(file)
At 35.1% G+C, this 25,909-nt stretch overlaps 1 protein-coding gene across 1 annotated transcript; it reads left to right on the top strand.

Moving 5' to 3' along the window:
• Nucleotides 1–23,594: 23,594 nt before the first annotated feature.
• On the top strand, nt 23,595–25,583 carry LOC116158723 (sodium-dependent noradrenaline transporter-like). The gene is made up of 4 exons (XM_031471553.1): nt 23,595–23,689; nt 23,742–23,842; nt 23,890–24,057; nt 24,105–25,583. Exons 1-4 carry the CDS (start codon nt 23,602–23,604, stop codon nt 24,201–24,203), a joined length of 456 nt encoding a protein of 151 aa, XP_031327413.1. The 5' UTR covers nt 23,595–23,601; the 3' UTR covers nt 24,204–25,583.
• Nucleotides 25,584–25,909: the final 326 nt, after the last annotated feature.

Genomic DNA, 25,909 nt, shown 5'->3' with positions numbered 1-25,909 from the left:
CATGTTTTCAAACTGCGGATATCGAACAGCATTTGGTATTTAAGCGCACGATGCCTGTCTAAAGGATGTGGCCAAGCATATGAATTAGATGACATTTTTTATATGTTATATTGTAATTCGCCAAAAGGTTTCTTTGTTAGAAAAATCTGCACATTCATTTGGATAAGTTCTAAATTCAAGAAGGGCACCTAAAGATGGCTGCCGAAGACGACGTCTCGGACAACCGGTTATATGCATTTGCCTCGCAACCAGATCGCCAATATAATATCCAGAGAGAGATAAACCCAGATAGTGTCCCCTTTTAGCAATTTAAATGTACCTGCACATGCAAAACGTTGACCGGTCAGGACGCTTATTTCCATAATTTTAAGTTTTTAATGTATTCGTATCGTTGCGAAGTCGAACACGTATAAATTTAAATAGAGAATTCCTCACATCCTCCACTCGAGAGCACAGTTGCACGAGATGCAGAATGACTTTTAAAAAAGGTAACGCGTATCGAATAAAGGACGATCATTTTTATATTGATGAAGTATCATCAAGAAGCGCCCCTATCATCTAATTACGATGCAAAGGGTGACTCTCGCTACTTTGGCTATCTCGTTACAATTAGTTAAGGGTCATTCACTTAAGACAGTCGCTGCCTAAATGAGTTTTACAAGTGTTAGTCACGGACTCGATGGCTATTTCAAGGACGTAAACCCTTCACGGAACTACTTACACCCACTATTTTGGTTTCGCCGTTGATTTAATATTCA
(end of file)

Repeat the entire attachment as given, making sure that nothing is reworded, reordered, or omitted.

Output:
At 35.1% G+C, this 25,909-nt stretch overlaps 1 protein-coding gene across 1 annotated transcript; it reads left to right on the top strand.

Moving 5' to 3' along the window:
• Nucleotides 1–23,594: 23,594 nt before the first annotated feature.
• On the top strand, nt 23,595–25,583 carry LOC116158723 (sodium-dependent noradrenaline transporter-like). The gene is made up of 4 exons (XM_031471553.1): nt 23,595–23,689; nt 23,742–23,842; nt 23,890–24,057; nt 24,105–25,583. Exons 1-4 carry the CDS (start codon nt 23,602–23,604, stop codon nt 24,201–24,203), a joined length of 456 nt encoding a protein of 151 aa, XP_031327413.1. The 5' UTR covers nt 23,595–23,601; the 3' UTR covers nt 24,204–25,583.
• Nucleotides 25,584–25,909: the final 326 nt, after the last annotated feature.

Genomic DNA, 25,909 nt, shown 5'->3' with positions numbered 1-25,909 from the left:
CATGTTTTCAAACTGCGGATATCGAACAGCATTTGGTATTTAAGCGCACGATGCCTGTCTAAAGGATGTGGCCAAGCATATGAATTAGATGACATTTTTTATATGTTATATTGTAATTCGCCAAAAGGTTTCTTTGTTAGAAAAATCTGCACATTCATTTGGATAAGTTCTAAATTCAAGAAGGGCACCTAAAGATGGCTGCCGAAGACGACGTCTCGGACAACCGGTTATATGCATTTGCCTCGCAACCAGATCGCCAATATAATATCCAGAGAGAGATAAACCCAGATAGTGTCCCCTTTTAGCAATTTAAATGTACCTGCACATGCAAAACGTTGACCGGTCAGGACGCTTATTTCCATAATTTTAAGTTTTTAATGTATTCGTATCGTTGCGAAGTCGAACACGTATAAATTTAAATAGAGAATTCCTCACATCCTCCACTCGAGAGCACAGTTGCACGAGATGCAGAATGACTTTTAAAAAAGGTAACGCGTATCGAATAAAGGACGATCATTTTTATATTGATGAAGTATCATCAAGAAGCGCCCCTATCATCTAATTACGATGCAAAGGGTGACTCTCGCTACTTTGGCTATCTCGTTACAATTAGTTAAGGGTCATTCACTTAAGACAGTCGCTGCCTAAATGAGTTTTACAAGTGTTAGTCACGGACTCGATGGCTATTTCAAGGACGTAAACCCTTCACGGAACTACTTACACCCACTATTTTGGTTTCGCCGTTGATTTAATATTCA